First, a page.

By Dave Warner
PHILADELPHIA (Reuters) - The attorney for a Philadelphia doctor accused of killing four infants during late-term abortions wrapped up his defense on Monday, arguing that prosecutors hyped the case for publicity and denying his client's clinic was a "house of horrors."
Dr. Kermit Gosnell, 72, who ran the now-shuttered Women's Medical Society Clinic, is accused of killing a patient and four infants during late-term abortions.
The case focuses on whether or not the infants were born alive and then killed. Gosnell could face the death penalty if convicted at his jury trial in Common Pleas Court in Philadelphia.
He is charged with first-degree murder for delivering live babies during late-term abortions and then deliberately severing their spinal cords, prosecutors said. His defense contends there is no evidence the babies were alive when they were expelled.
Defense attorney Jack McMahon, in his closing statement on Monday, cited testimony by Medical Examiner Sam Gulino that, of 47 bodies tested randomly from the West Philadelphia clinic, none had been born alive.
"These babies were not alive," McMahon said. "You may not like that evidence, but it is the evidence."
The clinic that prosecutors call a "house of horrors" has been cited as powerful evidence by both abortion and anti-abortion rights groups.
Rev. Frank Pavone, director of the anti-abortion group Priests for Life, said the often gory trial testimony "will change the conversation ... It'll help people engage and make them realize they're not just talking about a theoretical idea."
Abortion-rights activists said Gosnell is an outlier among predominantly safe and legal abortion providers.
"Gosnell ran a criminal enterprise, not a healthcare facility, and should be punished to the fullest extent of the law," said Eric Ferrero, a spokesman for the Planned Parenthood Federation of America.
Gosnell's defense attorney disputed the prosecution's characterization of the clinic, blaming Assistant District Attorney Joanne Pescatore for using the phrase at trial.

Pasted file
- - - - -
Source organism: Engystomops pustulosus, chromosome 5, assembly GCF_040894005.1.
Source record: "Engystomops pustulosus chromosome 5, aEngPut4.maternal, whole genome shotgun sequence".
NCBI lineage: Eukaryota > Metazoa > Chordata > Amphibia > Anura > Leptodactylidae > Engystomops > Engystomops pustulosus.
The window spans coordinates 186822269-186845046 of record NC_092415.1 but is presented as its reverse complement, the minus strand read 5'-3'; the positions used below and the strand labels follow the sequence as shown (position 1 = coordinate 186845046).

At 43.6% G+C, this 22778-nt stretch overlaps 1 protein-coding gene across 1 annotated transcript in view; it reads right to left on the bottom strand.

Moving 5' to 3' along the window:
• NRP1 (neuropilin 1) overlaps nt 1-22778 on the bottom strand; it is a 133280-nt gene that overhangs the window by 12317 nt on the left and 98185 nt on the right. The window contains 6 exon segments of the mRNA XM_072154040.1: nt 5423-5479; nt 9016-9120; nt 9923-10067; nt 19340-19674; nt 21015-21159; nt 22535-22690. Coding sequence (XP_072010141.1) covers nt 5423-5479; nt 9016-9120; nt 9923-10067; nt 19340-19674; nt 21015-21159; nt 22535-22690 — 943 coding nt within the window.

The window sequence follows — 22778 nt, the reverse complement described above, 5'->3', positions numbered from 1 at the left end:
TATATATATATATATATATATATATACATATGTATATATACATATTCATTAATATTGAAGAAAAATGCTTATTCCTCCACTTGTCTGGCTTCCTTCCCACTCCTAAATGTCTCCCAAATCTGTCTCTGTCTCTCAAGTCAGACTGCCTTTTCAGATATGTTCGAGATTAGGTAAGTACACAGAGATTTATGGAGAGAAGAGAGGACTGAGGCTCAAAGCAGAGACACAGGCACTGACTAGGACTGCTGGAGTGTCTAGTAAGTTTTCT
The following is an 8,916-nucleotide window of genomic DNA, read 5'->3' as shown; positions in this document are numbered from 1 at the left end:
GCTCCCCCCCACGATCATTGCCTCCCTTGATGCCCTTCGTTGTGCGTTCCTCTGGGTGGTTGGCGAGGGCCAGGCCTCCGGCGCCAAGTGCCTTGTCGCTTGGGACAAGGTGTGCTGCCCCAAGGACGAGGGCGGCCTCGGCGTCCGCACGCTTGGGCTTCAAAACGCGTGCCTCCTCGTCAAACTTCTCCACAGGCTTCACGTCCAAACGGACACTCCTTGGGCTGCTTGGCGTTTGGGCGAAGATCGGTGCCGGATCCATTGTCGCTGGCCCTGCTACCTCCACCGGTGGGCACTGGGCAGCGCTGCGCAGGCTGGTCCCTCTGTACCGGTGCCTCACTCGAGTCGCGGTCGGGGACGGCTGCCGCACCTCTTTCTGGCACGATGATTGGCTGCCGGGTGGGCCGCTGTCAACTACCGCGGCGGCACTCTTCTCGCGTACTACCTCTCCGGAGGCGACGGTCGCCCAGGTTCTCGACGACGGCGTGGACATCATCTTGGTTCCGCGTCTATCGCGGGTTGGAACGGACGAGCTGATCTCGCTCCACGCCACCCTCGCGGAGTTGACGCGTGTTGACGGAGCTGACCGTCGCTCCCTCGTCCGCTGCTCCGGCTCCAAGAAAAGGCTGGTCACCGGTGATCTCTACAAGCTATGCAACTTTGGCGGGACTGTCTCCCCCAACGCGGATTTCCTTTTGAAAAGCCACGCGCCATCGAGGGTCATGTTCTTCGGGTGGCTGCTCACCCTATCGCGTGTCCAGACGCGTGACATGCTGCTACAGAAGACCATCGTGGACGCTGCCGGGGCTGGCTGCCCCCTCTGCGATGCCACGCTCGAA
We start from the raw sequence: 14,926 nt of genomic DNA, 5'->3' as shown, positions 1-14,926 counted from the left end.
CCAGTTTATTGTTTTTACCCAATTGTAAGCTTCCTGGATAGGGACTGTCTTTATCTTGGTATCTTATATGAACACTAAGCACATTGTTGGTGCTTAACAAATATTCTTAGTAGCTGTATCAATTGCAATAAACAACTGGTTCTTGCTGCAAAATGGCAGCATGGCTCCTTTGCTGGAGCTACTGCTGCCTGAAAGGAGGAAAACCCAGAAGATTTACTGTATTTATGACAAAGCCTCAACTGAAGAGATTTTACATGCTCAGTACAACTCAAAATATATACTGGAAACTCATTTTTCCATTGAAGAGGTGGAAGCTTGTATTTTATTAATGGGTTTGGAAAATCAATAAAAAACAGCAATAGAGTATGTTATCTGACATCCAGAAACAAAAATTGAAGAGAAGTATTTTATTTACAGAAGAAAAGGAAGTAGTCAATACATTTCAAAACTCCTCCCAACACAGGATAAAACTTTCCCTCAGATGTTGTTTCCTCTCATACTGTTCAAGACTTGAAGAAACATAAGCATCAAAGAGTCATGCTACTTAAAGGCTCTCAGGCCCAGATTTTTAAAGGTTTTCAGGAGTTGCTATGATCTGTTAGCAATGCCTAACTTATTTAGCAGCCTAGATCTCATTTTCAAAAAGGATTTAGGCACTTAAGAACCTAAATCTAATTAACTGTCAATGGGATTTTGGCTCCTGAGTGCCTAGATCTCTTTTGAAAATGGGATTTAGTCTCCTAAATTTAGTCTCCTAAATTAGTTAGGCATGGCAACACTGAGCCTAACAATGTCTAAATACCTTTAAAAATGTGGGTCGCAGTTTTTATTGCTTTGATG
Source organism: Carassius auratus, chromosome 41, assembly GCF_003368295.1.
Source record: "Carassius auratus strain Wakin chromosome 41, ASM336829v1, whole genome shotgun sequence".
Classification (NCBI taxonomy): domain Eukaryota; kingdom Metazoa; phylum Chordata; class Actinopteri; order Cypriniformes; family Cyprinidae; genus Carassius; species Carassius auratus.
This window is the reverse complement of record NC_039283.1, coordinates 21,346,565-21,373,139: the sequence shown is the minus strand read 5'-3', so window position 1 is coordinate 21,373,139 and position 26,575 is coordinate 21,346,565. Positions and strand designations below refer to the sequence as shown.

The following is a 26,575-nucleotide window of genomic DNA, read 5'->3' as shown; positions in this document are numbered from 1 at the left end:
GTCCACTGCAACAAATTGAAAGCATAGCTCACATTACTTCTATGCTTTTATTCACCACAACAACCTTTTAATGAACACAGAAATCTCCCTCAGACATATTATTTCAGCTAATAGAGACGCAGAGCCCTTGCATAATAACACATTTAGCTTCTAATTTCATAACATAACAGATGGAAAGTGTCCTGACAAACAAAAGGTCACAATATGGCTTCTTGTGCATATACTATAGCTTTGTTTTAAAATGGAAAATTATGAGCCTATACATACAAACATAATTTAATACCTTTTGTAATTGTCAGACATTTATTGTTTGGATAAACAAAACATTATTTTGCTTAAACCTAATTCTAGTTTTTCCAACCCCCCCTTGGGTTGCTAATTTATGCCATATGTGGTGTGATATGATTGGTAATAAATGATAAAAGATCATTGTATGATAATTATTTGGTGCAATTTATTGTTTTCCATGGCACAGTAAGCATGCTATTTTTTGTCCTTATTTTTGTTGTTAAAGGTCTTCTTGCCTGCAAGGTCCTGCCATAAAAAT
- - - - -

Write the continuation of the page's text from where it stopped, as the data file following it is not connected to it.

"It makes good press, makes good headlines," McMahon said. "It is the most extreme hype in the history of the criminal justice system. They want these crimes to be a house of horrors."
Testimony has depicted a filthy, squalid clinic serving mostly low-income women in the largely black community. McMahon said Gosnell was a physician who wanted to help his community.
"Dr. Gosnell never turned down a desperate and troubled young lady because they didn't have any money," he said.
Gosnell is also charged with murdering Karnamaya Mongar, 41, of Virginia, who died from a drug overdose after going to him for an abortion, prosecutors said.
The defense attorney said Mongar was given guideline amounts of the drug, Demerol, as an anesthesia during the abortion, as had hundreds of other women at the clinic.
The trial is now in its sixth week before Judge Jeffrey Minehart.
The charges against Gosnell and nine of his employees have added more fuel to the debate in the United States about late-term abortions.
It is legal in Pennsylvania to abort a fetus up to 24 weeks of pregnancy. It becomes murder if the infant is fully expelled from the mother alive and then killed, according to a lawyer familiar with Pennsylvania law, who declined to be named given the volatility of the case.
Gosnell, who has been in jail since his January 2011 arrest, is being tried along with Eileen O'Neill, a medical graduate student accused of billing patients and insurance companies as if she had been a licensed doctor. Eight other defendants have pleaded guilty to a variety of charges and are awaiting sentencing.
(Additional reporting by Atossa Araxia Abrahamian; Editing by Barbara Goldberg, Prudence Crowther, Ellen Wulfhorst and Andre Grenon)